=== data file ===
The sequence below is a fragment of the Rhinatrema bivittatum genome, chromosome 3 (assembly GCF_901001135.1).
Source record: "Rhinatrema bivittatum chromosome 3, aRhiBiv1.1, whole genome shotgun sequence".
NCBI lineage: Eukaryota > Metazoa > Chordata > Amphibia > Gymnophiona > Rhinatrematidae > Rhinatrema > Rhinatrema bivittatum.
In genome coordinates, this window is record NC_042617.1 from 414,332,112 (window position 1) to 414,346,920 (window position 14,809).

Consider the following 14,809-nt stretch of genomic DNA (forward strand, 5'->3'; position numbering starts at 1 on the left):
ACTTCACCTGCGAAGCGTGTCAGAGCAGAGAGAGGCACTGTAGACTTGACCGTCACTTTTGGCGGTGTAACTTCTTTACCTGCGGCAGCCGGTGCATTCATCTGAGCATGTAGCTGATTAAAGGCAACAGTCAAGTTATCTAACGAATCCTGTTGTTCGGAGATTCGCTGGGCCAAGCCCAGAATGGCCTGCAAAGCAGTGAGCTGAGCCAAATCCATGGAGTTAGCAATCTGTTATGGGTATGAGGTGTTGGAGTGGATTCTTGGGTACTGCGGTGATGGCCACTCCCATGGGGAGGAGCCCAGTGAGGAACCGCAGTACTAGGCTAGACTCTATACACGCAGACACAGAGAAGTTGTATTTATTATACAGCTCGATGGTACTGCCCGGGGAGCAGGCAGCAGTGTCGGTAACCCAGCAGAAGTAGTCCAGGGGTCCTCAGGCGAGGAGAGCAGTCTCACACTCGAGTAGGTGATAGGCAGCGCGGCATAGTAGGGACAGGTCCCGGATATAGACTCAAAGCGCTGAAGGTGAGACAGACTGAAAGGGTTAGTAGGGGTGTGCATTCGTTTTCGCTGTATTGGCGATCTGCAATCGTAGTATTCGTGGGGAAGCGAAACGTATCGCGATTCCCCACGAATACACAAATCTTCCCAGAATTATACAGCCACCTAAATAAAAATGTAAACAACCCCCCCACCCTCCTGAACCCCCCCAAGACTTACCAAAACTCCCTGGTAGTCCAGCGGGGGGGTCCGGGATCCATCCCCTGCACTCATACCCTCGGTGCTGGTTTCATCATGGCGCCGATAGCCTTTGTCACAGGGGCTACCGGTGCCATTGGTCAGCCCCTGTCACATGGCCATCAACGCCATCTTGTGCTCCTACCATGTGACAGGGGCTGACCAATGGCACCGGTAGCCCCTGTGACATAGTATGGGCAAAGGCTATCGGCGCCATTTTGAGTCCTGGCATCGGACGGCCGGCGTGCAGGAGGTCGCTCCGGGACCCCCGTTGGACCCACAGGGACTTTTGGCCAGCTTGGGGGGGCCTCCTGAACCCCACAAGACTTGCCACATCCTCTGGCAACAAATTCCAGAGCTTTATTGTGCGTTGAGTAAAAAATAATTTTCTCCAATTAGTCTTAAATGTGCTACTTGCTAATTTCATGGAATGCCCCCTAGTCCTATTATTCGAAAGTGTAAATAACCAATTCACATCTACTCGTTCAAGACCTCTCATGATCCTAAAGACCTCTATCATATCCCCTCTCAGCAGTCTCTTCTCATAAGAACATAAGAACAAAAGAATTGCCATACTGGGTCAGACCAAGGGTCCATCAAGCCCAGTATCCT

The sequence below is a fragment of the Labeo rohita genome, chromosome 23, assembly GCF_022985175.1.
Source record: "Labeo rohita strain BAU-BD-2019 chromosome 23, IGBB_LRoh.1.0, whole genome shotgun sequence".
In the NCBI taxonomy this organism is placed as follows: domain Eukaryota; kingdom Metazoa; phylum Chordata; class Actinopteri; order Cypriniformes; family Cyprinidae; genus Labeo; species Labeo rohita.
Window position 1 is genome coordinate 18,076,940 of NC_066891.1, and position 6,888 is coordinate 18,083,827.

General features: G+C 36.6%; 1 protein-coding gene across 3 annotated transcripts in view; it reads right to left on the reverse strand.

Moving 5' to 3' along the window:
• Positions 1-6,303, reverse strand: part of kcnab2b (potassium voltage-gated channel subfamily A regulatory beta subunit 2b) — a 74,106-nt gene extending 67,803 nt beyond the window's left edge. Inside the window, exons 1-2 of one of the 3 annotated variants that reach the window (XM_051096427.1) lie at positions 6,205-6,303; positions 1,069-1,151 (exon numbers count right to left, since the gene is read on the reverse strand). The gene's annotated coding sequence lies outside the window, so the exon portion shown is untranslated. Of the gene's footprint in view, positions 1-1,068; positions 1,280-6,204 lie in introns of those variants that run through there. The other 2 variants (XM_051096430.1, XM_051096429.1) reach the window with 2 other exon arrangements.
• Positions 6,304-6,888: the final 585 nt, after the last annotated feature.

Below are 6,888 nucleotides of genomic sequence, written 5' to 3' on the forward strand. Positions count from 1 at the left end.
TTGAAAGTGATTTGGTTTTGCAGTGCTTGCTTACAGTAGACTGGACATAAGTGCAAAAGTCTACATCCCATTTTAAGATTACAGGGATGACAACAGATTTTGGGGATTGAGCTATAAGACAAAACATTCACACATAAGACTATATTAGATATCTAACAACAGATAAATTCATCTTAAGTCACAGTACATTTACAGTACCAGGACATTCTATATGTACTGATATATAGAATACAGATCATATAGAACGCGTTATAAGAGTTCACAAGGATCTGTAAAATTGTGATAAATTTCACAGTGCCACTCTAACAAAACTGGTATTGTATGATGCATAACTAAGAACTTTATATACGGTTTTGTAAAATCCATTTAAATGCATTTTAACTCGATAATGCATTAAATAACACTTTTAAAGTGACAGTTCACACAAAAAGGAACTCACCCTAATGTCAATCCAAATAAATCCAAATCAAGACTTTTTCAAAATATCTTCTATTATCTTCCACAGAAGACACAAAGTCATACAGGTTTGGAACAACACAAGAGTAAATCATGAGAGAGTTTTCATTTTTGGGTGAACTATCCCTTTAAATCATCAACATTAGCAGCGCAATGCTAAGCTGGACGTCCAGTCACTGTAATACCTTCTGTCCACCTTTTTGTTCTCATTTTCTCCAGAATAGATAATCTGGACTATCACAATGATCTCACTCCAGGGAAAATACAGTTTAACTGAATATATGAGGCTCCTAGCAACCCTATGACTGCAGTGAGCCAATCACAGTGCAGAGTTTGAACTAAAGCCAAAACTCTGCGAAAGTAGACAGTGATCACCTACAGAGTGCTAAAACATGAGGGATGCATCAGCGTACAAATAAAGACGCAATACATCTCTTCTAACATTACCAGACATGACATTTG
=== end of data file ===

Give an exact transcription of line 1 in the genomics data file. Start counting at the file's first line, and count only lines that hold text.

The sequence below is a fragment of the Rhinatrema bivittatum genome, chromosome 3 (assembly GCF_901001135.1).